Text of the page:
Healthcare Perceptions

This just appeared in my gmail box:
"Most Americans (73%) believe the U.S. healthcare system has big problems and 54% think the government should ensure universal access. But at the same time, 83% rate the quality of medical care they personally receive as excellent or good and 67% say the same about their coverage."
It is the synopsis of some recent polling from Gallop on health care. You can read the details fo the polling here. Suffice it to say that Americans are at best confused and at worst just plain stupid. In fact, it seems that the average American is really just a lemming. Someone (read: the media, politicians, etc) has suggested that health care in this country is broken and must be rescued by a massive government take over a la Hillary Clinton circa 1993. This despite the fact that these same lemming-Americans admit that their health care is, in fact, quite good and their coverage is equally as satisfactory.

What is going on here? Why are we so willing to be led around by others and accept someone else's interpretation of events instead of thinking for ourselves.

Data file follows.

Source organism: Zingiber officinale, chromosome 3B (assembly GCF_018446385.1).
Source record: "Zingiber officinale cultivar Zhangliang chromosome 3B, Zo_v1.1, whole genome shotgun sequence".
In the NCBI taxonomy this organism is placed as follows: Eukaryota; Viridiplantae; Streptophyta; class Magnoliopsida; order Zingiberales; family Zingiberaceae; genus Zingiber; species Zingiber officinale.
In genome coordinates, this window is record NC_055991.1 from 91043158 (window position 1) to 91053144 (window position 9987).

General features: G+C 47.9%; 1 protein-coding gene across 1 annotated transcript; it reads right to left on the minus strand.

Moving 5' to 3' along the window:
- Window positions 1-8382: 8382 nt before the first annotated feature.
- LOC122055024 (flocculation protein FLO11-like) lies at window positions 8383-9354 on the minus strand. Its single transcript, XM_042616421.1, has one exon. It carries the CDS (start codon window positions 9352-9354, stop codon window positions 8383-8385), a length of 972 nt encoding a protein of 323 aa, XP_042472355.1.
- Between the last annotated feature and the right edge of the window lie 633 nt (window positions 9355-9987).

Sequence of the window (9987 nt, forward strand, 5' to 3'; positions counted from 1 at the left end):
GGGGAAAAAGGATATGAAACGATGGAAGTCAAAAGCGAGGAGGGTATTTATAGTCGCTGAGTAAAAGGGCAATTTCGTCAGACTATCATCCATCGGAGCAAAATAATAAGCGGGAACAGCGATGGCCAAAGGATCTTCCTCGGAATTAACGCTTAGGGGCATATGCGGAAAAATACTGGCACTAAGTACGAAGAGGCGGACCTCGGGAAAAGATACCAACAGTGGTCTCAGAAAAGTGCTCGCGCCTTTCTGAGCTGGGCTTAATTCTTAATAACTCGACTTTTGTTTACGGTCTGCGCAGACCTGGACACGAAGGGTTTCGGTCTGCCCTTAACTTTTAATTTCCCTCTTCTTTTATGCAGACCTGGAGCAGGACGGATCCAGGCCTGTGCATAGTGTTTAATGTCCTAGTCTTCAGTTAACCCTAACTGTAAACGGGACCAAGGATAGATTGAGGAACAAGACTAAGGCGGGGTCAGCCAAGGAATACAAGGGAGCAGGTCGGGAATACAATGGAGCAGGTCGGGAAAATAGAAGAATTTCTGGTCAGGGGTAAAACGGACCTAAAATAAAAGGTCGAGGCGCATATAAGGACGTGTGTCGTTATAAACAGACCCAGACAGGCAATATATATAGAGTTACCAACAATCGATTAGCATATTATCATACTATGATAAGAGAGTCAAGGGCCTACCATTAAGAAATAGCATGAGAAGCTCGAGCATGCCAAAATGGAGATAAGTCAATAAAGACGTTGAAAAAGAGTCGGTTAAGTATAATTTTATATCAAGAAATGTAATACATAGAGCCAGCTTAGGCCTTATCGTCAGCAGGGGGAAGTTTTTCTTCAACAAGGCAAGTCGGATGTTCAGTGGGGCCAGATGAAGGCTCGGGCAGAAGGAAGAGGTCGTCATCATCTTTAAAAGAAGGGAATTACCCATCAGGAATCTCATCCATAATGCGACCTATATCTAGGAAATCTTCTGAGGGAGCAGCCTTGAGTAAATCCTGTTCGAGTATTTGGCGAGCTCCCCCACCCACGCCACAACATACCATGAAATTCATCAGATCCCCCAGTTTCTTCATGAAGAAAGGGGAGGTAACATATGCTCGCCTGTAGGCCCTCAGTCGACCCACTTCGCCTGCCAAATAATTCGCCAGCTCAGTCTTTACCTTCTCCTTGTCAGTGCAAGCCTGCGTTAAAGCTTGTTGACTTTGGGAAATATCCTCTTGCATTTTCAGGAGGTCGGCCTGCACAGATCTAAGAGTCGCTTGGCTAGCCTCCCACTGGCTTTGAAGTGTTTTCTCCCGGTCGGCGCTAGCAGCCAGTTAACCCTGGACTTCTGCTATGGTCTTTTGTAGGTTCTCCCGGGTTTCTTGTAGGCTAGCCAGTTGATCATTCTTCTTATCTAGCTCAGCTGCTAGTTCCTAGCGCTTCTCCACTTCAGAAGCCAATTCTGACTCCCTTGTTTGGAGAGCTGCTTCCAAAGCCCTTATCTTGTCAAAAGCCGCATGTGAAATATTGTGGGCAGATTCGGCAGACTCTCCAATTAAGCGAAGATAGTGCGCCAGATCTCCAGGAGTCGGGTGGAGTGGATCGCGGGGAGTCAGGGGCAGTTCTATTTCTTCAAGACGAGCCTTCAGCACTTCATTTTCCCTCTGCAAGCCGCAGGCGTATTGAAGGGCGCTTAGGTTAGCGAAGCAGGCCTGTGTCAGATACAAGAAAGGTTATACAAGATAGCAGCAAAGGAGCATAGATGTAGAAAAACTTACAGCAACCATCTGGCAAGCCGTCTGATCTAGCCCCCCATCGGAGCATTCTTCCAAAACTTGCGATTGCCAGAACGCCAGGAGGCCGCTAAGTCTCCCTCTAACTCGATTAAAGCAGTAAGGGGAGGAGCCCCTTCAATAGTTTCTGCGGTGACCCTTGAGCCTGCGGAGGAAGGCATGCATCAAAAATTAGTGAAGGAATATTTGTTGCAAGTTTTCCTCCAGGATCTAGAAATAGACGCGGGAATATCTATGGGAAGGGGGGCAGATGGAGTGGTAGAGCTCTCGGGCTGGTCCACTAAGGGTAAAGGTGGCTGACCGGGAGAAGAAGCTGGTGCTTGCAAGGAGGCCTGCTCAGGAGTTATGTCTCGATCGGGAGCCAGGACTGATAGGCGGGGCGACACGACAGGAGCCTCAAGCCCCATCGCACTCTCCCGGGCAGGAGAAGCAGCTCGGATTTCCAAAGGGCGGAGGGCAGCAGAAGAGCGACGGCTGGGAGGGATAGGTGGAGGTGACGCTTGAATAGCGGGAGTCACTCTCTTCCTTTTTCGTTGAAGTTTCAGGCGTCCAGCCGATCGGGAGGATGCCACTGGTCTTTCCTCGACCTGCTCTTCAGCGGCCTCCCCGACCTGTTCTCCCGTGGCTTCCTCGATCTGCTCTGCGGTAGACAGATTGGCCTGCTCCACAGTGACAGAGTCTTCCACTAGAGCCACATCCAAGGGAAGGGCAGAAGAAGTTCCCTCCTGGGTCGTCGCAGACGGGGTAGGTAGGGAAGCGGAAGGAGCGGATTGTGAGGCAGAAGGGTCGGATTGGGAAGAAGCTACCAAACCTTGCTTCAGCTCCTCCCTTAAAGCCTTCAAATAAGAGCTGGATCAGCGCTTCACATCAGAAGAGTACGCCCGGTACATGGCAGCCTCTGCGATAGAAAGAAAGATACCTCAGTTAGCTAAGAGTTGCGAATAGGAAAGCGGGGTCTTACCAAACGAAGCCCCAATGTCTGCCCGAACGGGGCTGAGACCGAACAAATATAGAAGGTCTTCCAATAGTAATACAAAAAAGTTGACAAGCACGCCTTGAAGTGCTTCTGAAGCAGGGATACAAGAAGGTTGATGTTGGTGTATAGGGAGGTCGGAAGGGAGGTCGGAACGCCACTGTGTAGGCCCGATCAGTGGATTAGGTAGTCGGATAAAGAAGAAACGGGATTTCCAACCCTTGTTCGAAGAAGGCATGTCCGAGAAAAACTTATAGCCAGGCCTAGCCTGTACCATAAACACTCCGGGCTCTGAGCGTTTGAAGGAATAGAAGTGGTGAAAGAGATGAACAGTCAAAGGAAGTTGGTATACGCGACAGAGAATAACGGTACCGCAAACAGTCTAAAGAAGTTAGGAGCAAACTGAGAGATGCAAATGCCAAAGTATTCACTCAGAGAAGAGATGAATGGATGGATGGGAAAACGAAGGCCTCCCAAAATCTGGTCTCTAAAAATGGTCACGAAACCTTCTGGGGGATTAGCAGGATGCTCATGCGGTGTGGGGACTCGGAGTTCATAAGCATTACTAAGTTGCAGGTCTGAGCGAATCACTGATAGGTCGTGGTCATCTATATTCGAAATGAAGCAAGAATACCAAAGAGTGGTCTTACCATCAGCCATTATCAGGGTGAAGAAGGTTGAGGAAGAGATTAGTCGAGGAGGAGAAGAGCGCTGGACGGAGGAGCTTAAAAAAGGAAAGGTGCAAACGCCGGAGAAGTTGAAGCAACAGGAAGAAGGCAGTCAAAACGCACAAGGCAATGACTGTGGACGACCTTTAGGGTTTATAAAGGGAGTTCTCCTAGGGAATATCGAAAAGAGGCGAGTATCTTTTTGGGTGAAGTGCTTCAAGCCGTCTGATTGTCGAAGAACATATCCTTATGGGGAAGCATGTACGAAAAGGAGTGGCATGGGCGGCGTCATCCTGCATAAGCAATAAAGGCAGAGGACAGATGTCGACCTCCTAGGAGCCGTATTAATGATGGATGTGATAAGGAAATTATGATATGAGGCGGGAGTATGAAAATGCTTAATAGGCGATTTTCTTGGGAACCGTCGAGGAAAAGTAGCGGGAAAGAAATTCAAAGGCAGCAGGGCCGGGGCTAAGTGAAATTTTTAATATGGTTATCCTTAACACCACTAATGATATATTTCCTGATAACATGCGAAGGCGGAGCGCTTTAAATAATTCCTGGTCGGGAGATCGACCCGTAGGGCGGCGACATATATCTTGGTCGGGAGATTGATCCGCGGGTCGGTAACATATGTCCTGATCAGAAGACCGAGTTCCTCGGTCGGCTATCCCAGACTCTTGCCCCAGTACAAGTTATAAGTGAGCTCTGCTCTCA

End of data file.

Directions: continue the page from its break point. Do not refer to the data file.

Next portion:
I am so depressed!

Comments

Annie said…
Take heart. I think the answer lies in how the questions were framed. Most people know that the healthcare SYSTEM is broken. People can't access the right care at the right time in the right setting at an affordable price. So that accounts for their overwhelming response that "healthcare" needs to be overhauled, when it's the large system in question.

But when they actually receive care from a physician or nurse, they are generally satisfied with the quality of that received care meaning that it addressed the presented health problem adequately. That is congruent with public perceptions of the adequacy and professionalism of physicians and nurses generally.

And the study didn't mention who was surveyed. Did it include people who have no insurance and so did not seek any care at all? Did it include the underinsured who have to pay an enormous percentage of the charges? Or was it overly representative of people with insurance who have low co-pays and out of pocket expenses?

There is a lot here that the study didn't address and which would influence the responses.

I think the public is not as "ignorant" as the study would lead one to believe....